‘She passed away after the last injection’

The trial against a Swedish doctor accused of infant euthanasia entered its second day on Thursday with the mother of the baby describing the care received as "beneath contempt".

'She passed away after the last injection'

The trial’s second day opened with the questioning of the mother to the infant, which the doctor, who stands accused of manslaughter, allegedly poisoned.

The young woman spoke calmly, sat leaning forward dressed in a green T-shirt and with her hair tied back in a pony tail. She told the court of the girl’s few months alive, of erroneous treatment and complications.

The doctor, who kept busy making copious notes, had once again decided to cover her face with a large shawl.

In regards to the care received by her baby daughter towards the end of her life, the mother replied:

“Beneath contempt.”

She however described the doctor, a 57-year-old woman whose name has not been disclosed, as “pleasant”.

At one meeting the parents were told by another doctor that their child was a “miscarriage survivor”. During the same meeting the parents received the results of a magnetic resonance imaging (MRI) scan.

“She was brain dead. She would not have had a worthwhile life had she continued to live,” the mother told the court.

The prosecutor’s interrogation was then subsequently focused on how the child was given medicine, and who gave it to her, during the last hours of her life.

The mother expressed certainty that it was only the 57-year-old doctor who had administered medicine after the respirator was turned off.

At one point she felt that the child was suffering and asking for more sedatives, was told that it wasn’t possible, as a certain morphine limit had to be maintained.

“We are all standing around her. She then passed away when she is given the last injection,” the mother said, in tears as she told the story.

When the doctor administered the injection she listened to the baby with a stethoscope. After a while it was concluded that the girl had passed away, the mother continued.

At that point she had no inkling that the doctor had done anything wrong. The police report came as a result of the parents wanting to know how the child died.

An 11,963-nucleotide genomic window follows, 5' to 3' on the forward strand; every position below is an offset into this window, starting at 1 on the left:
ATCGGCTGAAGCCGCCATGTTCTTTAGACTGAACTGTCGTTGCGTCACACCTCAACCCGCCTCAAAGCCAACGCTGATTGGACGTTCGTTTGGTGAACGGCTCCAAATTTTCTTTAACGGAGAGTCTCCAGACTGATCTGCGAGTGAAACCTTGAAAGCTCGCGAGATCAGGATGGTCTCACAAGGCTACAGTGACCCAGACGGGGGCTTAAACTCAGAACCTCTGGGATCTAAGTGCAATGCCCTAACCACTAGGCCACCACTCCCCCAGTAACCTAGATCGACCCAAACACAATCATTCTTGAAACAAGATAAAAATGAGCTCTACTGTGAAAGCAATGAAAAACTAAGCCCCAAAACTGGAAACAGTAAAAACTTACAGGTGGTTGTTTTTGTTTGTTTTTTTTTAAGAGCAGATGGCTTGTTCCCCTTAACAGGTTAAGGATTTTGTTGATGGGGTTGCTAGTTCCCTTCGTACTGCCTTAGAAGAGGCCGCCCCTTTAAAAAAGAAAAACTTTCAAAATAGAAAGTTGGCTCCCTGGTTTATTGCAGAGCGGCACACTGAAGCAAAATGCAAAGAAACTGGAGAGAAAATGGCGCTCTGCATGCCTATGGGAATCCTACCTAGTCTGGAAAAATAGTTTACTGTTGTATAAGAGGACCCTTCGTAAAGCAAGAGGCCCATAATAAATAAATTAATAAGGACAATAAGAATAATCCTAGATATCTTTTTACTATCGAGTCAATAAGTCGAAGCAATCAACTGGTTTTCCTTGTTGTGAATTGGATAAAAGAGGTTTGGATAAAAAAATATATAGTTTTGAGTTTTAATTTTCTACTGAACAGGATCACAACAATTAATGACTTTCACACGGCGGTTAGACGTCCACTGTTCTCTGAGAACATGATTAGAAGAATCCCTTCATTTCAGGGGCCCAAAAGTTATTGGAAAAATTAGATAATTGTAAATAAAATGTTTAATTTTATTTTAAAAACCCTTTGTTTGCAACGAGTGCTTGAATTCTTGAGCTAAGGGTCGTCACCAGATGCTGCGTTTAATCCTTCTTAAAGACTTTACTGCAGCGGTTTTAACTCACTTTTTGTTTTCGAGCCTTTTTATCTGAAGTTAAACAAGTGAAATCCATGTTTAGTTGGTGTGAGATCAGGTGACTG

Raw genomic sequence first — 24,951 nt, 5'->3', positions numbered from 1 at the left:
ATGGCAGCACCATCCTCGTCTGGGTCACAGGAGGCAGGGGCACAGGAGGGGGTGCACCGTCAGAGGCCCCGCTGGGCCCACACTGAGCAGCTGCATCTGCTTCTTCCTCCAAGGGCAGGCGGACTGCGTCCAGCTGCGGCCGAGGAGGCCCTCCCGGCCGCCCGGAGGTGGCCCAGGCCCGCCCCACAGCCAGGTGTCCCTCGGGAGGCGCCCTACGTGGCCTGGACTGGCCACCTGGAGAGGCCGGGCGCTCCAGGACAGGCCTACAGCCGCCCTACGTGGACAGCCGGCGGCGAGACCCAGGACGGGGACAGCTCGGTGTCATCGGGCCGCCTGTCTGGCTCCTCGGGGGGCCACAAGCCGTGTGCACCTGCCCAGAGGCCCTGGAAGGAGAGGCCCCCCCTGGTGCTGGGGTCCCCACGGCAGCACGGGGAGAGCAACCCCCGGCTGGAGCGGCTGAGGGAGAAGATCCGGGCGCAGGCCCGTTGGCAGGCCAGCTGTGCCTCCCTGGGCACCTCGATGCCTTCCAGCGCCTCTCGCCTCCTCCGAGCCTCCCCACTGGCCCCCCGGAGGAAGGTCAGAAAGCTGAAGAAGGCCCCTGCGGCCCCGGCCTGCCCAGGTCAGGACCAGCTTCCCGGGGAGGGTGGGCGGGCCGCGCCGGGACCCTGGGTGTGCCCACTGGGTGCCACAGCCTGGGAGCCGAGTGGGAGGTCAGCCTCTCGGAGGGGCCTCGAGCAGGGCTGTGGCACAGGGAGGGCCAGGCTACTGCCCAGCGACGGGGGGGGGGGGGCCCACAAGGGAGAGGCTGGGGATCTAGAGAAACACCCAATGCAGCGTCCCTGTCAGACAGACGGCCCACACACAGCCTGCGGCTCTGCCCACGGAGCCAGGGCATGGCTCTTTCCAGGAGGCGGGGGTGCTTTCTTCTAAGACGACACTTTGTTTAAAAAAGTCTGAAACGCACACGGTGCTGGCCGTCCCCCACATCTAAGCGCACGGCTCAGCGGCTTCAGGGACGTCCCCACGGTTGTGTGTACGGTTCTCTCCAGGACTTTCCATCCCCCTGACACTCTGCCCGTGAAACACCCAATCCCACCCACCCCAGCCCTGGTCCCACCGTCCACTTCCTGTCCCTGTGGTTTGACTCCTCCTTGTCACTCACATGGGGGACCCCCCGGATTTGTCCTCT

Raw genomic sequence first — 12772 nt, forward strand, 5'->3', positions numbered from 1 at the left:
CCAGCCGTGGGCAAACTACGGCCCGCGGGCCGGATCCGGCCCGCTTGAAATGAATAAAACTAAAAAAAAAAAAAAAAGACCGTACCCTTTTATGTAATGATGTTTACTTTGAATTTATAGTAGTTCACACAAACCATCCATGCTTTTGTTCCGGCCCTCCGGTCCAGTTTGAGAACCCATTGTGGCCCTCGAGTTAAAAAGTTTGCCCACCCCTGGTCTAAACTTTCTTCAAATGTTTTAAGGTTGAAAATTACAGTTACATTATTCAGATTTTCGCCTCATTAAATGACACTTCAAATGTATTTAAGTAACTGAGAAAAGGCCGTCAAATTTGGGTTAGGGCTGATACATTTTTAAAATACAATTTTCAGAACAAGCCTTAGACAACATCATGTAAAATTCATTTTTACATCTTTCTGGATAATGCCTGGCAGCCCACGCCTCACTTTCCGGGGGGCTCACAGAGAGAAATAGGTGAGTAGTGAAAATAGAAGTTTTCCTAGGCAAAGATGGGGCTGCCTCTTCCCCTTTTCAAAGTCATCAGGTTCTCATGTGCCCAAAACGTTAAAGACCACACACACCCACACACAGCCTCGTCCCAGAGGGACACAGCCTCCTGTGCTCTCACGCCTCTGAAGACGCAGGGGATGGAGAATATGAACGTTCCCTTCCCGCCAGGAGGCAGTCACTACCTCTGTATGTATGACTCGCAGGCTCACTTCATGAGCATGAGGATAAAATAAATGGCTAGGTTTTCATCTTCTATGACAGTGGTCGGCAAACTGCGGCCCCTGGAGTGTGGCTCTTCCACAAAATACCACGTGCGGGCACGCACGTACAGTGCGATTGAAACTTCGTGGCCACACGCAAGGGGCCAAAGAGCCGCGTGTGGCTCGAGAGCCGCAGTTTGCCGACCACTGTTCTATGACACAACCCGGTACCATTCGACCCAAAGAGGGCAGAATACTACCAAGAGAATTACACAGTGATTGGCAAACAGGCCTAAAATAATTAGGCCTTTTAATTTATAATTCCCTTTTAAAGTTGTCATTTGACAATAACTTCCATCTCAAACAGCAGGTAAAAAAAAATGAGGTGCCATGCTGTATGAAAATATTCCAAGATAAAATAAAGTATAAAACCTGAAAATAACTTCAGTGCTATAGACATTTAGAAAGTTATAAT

The 57-year-old doctor is scheduled to be interrogated later on Thursday. The woman denies the charges.

The case, which has received significant media coverage since the baby’s death in 2009, is exceptional because legal procedures against doctors are very rare in Sweden, where malpractice cases usually go before the National Board of Health and Welfare (Socialstyrelsen) with no criminal ramifications.

The case has raised concerns in medical circles, leaving doctors uncertain and wary of performing certain operations for fear of legal consequences.

The doctor stands charged with manslaughter or alternatively attempted manslaughter for allegedly administering excessive doses of thiopental, an anaesthetic, to a very sick three-month-old baby that was born prematurely and was expected to die shortly of brain damage.

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Russia smears Pippi Longstocking author as Nazi in propaganda posters

Russia has launched a poster campaign in Moscow featuring ostensibly pro-Nazi quotes from the Swedish writer Astrid Lindgren, the film-maker Ingmar Bergman, and the Ikea founder Ingvar Kamprad. "We are against Nazism, but they are not," the poster reads.

Russia smears Pippi Longstocking author as Nazi in propaganda posters

Oscar Jonsson, a researcher at the Swedish Defence University, tweeted out a picture of photograph of a Moscow bus stop carrying the propaganda poster, which has the word ‘they’ written in the colours of the Swedish flag. 

Another poster accuses King Gustaf V of being a Nazi. 

Jonsson told The Local he was certain that the posters were genuine, but suspected that they were intended for Swedish consumption, as at least one of them had been placed outside the Swedish Embassy in Moscow. 

“They’re more of a provocation to Sweden than something for the Russian people,” he said. 

Mikael Östlund, communication chief at Sweden’s Psychological Defence Agency, argued the opposite case, that the posters were primarily designed to justify the war in Ukraine to Russia’s own population. 

“Accusing western countries of Nazism is a part of the justification for their own war,” he said. “This is probably directed towards its own population. This has been one of the justifications for the war in Ukraine as well.” 

Others even suggested they might even be a preparation for military action .

“Are there any limits to these guys? Or are they preparing a ‘denazifying’ operation against Sweden as well?” tweeted Sweden’s former prime minister Carl Bildt

The Swedish foreign ministry said it was aware of the posters, but refused to comment. 

“We have no intention of engaging in a public polemic with the Russian organisation ‘Our Victory’, which is reportedly behind these posters,” a spokesperson told TT.  “In Russia, smears about ‘Nazism’ have been used repeatedly against countries and individuals who are critical of Russia’s actions.” 

At a press conference in Germany, Sweden’s prime minister called the campaign “completely unacceptable”. 

“But it is important to say already right now that Sweden could become the target of an influence campaign by foreign powers,” she said. “It’s important that all Swedes, and not least those of you in journalism, recognise that there is a risk that foreign powers will try to influence the Swedish debate climate.”